Shortly after a federal judge on Friday struck down Utah's gay marriage ban as unconstitutional, reports have surfaced that a county clerk's office has started issuing marriage licenses to gay and lesbian couples.

In his 53-page ruling, U.S. District Judge Robert J. Shelby said Amendment 3, the state's 2004 voter-approved constitutional amendment which limits marriage to heterosexual unions, violates the 14th Amendment.

Shelby said that “fears and speculations” about how allowing gay couples to marry would affect opposite-sex marriages “are insufficient to justify the State's refusal to dignify the family relationships of its gay and lesbian citizens.”

According to the AP, Salt Lake County Deputy Clerk Dahnelle Burton-Lee has started issuing licenses.

The state has not said whether it will appeal the ruling.

Attorneys for the state argued during a nearly 4-hour hearing held earlier this month that Utah is acting rationally to foster a culture of “responsible procreation.” They also argued that the law creates the “optimal mode of child-rearing.”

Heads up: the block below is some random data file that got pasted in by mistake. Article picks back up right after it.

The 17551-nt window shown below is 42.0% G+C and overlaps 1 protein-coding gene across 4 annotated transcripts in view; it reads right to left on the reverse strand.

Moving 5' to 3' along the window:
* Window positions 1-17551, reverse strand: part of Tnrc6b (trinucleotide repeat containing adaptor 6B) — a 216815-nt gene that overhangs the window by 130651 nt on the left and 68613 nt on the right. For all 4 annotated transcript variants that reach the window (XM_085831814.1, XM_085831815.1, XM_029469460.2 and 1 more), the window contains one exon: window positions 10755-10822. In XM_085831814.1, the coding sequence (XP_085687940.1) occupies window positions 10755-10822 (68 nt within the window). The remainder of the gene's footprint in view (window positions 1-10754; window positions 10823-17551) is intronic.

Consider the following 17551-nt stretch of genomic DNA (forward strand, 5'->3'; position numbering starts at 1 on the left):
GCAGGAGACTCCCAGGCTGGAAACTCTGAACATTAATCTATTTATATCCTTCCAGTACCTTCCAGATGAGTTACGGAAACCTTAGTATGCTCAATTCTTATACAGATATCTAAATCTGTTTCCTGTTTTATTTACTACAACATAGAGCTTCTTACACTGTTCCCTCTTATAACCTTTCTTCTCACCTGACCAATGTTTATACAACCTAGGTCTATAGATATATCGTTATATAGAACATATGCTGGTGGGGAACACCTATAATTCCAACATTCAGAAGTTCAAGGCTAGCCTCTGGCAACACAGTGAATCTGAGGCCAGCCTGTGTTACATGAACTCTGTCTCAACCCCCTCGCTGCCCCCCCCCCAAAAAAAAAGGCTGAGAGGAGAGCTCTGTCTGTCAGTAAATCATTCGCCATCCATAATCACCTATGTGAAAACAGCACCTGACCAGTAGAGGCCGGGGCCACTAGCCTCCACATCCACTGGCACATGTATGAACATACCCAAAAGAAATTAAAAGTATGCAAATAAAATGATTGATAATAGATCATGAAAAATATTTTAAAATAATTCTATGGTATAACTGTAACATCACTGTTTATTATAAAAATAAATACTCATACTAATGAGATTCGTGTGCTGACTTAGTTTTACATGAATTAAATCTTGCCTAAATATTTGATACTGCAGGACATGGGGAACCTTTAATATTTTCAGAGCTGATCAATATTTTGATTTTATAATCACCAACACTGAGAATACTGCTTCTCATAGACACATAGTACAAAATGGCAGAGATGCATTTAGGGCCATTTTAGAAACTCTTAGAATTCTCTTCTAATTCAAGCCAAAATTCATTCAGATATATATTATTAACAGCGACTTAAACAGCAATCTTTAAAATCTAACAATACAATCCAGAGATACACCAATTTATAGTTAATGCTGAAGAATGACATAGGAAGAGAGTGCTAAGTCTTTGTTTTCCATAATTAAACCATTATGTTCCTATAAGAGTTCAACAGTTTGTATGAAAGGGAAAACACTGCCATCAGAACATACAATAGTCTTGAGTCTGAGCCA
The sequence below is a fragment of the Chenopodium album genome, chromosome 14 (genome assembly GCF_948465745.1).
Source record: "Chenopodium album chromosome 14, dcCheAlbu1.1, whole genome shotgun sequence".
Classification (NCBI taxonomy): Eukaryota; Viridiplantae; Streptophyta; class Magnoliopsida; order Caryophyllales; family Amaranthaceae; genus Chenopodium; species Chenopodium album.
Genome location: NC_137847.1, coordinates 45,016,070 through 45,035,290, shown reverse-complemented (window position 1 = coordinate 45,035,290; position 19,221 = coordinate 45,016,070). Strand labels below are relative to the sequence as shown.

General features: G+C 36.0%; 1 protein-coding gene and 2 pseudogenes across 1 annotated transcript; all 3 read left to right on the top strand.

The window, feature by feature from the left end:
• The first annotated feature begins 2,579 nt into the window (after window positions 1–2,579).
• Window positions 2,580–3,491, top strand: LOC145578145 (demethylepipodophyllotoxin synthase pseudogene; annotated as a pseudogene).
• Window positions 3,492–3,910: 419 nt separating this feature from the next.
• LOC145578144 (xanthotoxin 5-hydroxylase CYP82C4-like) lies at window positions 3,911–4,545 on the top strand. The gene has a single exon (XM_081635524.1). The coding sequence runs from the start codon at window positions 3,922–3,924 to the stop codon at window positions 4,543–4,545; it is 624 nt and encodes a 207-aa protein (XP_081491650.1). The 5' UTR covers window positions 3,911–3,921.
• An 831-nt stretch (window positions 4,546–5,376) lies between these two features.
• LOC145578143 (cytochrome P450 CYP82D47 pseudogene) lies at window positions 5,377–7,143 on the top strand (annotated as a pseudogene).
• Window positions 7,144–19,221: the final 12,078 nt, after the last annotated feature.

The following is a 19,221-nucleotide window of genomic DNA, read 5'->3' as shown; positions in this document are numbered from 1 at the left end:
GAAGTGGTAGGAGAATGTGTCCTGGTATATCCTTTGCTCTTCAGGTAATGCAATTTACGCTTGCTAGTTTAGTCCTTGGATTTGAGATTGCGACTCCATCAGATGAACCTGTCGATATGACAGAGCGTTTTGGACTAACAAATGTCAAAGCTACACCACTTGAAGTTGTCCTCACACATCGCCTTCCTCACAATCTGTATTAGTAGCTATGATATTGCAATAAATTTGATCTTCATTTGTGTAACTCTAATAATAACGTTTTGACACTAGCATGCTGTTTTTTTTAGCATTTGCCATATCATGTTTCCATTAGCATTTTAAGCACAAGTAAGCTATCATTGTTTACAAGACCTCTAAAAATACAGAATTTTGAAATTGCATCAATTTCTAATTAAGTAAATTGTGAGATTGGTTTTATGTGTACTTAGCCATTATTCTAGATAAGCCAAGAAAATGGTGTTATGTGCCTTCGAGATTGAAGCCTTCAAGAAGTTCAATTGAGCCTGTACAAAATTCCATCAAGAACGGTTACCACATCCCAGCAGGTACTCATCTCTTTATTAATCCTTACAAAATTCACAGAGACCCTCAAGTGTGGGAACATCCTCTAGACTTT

The decision is the first in a number of legal challenges filed in response to a Supreme Court ruling in June striking down a key provision of the Defense of Marriage Act (DOMA), which prohibited federal agencies from recognizing the legal marriages of gay couples.

Plaintiffs in the case are three gay couples, one of which wants an Iowa marriage recognized in Utah.

“We cannot capture in words the gratitude and joy plaintiffs feel,” Peggy Tomsic, attorney for the plaintiffs, said in a statement.

The ruling comes a day after the New Mexico Supreme Court legalized marriage for gay couples.

(Related: New Mexico: 17th state to legalize gay marriage.)

Nearly a decade before voters approved Amendment 3, Utah lawmakers approved the nation's first law prohibiting a state from recognizing the legal marriages of gay couples. Utah is also home to The Church of Jesus Christ of Latter-day Saints, the Mormons, which played a prominent role in passage of Proposition 8, California's now-defunct marriage ban.